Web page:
First steps towards effective use of AI in education
Institutions should take time to decide on the best way to make artificial intelligence (AI) work for them. Jisc’s AI maturity model can help.
AI is already showing promise for education in two distinct areas: personalising the learning experience for students and freeing up time for staff by taking on some of the more repetitive tasks.
However, building it into an institution’s digital strategy and teaching methodologies can be challenging. As well as its obvious benefits, AI does present risks and governance issues, and we need to develop new approaches and processes that enable the sector to really take advantage of the things AI can do well.
Implementing AI is not something to rush into. To be effective, it needs careful planning, trialing and rollout. There’s a lot to think about.
Not using AI yet? You’re not alone
Currently, only a small group of universities and colleges have institution-wide AI processes or systems running. Some are just starting to experiment with it, but the majority are still hesitant.
To help the tertiary education sector along the journey to AI adoption, Jisc’s national centre for AI has defined a model which institutions can use to conduct a scoping exercise.
The AI maturity model makes it easier for institutions to understand where they are, where they want to get to, and what sort of activities might be needed in order to progress towards effective AI implementation.
Approaching and understanding
At this stage, educators will have heard of AI and how it might be used to improve teaching and learning. They’re interested, but not sure where to start. The first step is to understand how AI works, what kind of problems it can solve, and how it is already being used in the education sector.
It’s also important to examine and understand the broader issues around AI. What are the key ethical issues and what wider societal impacts should be considered? For example, how might AI’s energy usage affect the environment?
Seeking the views of various stakeholders is also important at this stage. What are students’ attitudes to AI? Are they already using it? Do they have concerns? To make sure AI-driven resources are accessible to all, institutions should ask what specific accessibility issues might arise during the use of AI and what opportunities it provides. A useful starting point is Jisc’s AI in tertiary education report.
Experimenting and exploring
The best way to proceed to the next stage is to identify a particular problem to solve, and then explore whether an AI-based solution has the potential to help. We often see people looking at this in reverse: we have all this data - maybe AI can do something useful with it? This approach is rarely successful, particularly in the early stages of exploring AI.
On the other hand, enthusiasm for AI shouldn’t overshadow the true requirements – it may be that a process review is all that’s needed rather than a new piece of software. One thing is certain: data is a key requirement for successful implementation of AI, and it’s important to understand that data maturity and AI maturity go hand-in-hand.
For example, is the data that’s needed for the application available? What data concepts are important to understand and consider? How does bias occur and how can it be mitigated? And can the method that the AI system uses to reach its decisions be explained in a way that users can understand?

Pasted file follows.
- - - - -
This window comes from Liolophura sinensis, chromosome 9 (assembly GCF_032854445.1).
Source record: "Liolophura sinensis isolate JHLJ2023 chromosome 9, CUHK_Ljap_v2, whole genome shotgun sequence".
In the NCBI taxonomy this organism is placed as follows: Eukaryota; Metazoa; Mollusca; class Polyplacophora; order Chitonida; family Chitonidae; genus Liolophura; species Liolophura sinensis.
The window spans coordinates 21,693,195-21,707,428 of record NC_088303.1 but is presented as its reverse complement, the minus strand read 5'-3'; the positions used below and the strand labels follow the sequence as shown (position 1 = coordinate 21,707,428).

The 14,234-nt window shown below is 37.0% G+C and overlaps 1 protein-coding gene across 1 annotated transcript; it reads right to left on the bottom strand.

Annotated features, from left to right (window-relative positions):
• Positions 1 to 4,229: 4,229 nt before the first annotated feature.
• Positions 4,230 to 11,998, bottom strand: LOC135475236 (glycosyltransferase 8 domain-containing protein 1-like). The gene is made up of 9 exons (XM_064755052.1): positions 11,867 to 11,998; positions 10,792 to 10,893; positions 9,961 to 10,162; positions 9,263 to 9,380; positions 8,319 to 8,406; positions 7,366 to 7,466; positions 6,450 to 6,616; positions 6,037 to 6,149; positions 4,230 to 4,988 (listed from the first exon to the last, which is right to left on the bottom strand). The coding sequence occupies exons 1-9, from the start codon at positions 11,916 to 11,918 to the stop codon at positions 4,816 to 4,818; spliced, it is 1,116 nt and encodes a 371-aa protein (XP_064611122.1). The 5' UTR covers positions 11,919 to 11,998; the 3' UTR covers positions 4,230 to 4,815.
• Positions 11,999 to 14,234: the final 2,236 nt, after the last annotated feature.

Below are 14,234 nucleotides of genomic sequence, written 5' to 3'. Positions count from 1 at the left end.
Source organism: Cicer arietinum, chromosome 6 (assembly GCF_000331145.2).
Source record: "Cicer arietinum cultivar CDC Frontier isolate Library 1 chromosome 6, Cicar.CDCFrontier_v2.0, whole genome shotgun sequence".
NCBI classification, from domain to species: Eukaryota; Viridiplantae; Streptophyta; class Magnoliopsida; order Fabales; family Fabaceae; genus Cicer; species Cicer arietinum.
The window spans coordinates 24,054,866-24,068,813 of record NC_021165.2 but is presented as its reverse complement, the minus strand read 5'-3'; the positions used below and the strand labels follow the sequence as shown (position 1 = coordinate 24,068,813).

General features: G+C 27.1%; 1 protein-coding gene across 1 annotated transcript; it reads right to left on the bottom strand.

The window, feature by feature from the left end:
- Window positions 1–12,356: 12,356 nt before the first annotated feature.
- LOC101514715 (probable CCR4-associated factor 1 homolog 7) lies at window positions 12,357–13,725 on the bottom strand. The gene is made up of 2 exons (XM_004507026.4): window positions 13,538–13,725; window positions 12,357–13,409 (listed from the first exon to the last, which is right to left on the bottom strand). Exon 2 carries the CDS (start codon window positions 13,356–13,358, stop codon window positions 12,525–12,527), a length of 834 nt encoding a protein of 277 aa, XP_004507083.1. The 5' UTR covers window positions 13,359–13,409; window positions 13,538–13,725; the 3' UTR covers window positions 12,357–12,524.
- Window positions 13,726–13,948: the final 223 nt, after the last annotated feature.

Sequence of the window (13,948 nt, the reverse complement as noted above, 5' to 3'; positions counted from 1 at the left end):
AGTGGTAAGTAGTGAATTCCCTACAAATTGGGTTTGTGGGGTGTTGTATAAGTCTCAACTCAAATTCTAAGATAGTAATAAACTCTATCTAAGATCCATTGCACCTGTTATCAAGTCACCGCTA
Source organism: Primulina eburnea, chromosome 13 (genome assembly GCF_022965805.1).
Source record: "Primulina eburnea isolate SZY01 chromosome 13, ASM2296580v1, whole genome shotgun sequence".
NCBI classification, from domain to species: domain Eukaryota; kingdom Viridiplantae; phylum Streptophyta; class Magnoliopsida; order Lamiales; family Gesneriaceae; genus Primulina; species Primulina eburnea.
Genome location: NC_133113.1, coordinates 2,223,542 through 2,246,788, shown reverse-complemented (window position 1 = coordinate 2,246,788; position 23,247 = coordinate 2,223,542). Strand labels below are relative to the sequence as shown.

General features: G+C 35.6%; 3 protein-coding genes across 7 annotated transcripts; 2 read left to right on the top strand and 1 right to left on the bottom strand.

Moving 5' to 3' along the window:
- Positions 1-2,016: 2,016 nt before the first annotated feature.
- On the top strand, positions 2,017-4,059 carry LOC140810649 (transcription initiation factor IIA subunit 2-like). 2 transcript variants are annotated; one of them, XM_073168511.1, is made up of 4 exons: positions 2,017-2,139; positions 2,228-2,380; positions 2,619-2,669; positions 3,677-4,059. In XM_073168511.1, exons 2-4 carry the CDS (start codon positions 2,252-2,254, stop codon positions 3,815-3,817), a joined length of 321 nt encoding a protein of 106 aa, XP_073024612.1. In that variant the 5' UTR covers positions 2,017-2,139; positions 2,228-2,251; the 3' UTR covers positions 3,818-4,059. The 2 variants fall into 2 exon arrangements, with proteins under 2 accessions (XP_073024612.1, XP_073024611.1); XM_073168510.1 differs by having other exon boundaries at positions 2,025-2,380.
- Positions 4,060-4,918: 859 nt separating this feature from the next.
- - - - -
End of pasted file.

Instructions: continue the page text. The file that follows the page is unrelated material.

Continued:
At this point it might be worth engaging with the national centre for AI to find out more about Jisc-supported pilots to test AI applications such as chatbots, assessment tools and personalised learning. Running small-scale pilot projects provides the opportunity to explore AI, establish the right ethics processes and embed a more data-driven culture into the organisation.
Once the experimentation stage has been successfully completed, AI systems can become fully operational for one or more processes institution-wide.
This will require a new approach to understanding and validating the performance of the software. These issues should be fully assessable during the procurement process and then capable of being monitored over the lifetime of the system. The results should be used to inform future developments and requirement specifications.
During the early part of the operational stage, AI projects are likely to be seen as special cases but, as AI is embedded, it becomes an integral part of an organisation’s strategy and a serious consideration for any digital transformation project.
Policies for automatic monitoring of the effectiveness of AI models and systems should now be implemented at an institutional level, in much the same way as institution-wide cyber-security policies. And, with mature data governance in place, you’ll see AI start to make a positive impact.
Now the right foundations have been laid, AI can deliver on its promise to transform the teaching and learning experience by alleviating the burden of administrative tasks for staff and providing personalised learning for students. And institutions will be ready to take advantage of new AI applications as they emerge – which they will undoubtedly do.
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About the author
I lead Jisc's software innovation team and am co-lead for the national centre for AI in tertiary education. My primary focus is artificial intelligence, aiming to help universities and colleges adopt AI responsibly and effectively. My team also work on a range of innovation projects including internet of things.